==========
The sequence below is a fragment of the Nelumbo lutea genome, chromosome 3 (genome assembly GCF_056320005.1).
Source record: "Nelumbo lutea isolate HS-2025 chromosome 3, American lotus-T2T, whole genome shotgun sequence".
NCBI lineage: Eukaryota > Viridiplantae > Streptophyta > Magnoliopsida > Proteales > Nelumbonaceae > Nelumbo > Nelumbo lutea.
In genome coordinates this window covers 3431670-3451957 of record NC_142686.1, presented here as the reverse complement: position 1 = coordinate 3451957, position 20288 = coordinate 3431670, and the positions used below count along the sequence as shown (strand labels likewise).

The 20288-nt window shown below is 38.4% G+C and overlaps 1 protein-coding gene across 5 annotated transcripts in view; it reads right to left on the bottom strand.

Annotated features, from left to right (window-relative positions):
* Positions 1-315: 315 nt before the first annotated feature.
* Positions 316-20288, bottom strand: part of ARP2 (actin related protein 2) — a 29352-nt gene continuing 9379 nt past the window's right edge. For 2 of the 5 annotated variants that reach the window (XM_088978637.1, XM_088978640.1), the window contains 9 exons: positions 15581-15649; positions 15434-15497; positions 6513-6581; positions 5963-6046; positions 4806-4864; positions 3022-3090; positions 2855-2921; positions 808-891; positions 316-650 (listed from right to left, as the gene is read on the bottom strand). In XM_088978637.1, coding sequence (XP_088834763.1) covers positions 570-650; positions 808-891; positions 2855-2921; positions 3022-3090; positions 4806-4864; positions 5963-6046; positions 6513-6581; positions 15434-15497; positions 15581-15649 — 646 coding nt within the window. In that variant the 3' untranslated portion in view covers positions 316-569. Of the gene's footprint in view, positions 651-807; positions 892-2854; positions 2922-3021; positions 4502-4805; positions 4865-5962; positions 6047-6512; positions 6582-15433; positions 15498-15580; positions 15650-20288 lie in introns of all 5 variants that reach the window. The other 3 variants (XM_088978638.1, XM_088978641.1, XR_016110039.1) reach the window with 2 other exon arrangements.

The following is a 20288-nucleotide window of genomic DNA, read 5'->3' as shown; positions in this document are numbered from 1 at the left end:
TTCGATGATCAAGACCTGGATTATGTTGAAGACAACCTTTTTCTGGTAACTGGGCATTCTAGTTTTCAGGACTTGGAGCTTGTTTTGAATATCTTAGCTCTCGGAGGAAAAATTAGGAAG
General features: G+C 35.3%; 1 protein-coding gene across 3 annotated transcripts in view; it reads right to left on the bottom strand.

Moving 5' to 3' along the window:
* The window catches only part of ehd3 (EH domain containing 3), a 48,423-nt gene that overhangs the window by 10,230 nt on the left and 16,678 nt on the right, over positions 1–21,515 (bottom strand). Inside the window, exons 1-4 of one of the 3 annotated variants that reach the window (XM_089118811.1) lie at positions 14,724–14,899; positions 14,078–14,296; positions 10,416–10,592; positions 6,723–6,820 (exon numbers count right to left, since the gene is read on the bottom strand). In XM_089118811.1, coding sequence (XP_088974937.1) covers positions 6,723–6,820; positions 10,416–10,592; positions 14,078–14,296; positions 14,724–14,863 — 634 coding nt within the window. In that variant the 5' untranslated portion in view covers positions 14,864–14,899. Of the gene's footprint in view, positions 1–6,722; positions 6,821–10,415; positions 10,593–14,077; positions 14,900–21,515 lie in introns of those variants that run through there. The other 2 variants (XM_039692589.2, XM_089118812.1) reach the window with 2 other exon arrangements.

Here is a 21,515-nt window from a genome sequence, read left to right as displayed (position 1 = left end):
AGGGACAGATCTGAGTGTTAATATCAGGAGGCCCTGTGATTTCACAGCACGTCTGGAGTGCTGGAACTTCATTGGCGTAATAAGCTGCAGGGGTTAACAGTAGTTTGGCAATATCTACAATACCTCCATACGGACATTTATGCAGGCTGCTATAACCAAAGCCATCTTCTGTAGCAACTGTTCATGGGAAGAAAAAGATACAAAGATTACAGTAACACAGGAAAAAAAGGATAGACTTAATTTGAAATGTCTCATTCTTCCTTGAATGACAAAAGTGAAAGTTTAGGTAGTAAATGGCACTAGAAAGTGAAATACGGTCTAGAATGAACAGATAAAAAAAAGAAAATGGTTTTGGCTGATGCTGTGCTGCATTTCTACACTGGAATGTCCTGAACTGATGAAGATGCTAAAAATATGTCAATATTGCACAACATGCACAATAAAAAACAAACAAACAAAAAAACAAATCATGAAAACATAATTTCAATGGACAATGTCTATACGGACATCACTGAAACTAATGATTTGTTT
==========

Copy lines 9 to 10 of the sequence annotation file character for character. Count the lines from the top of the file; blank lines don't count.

The following is a 20288-nucleotide window of genomic DNA, read 5'->3' as shown; positions in this document are numbered from 1 at the left end:
TTCGATGATCAAGACCTGGATTATGTTGAAGACAACCTTTTTCTGGTAACTGGGCATTCTAGTTTTCAGGACTTGGAGCTTGTTTTGAATATCTTAGCTCTCGGAGGAAAAATTAGGAAG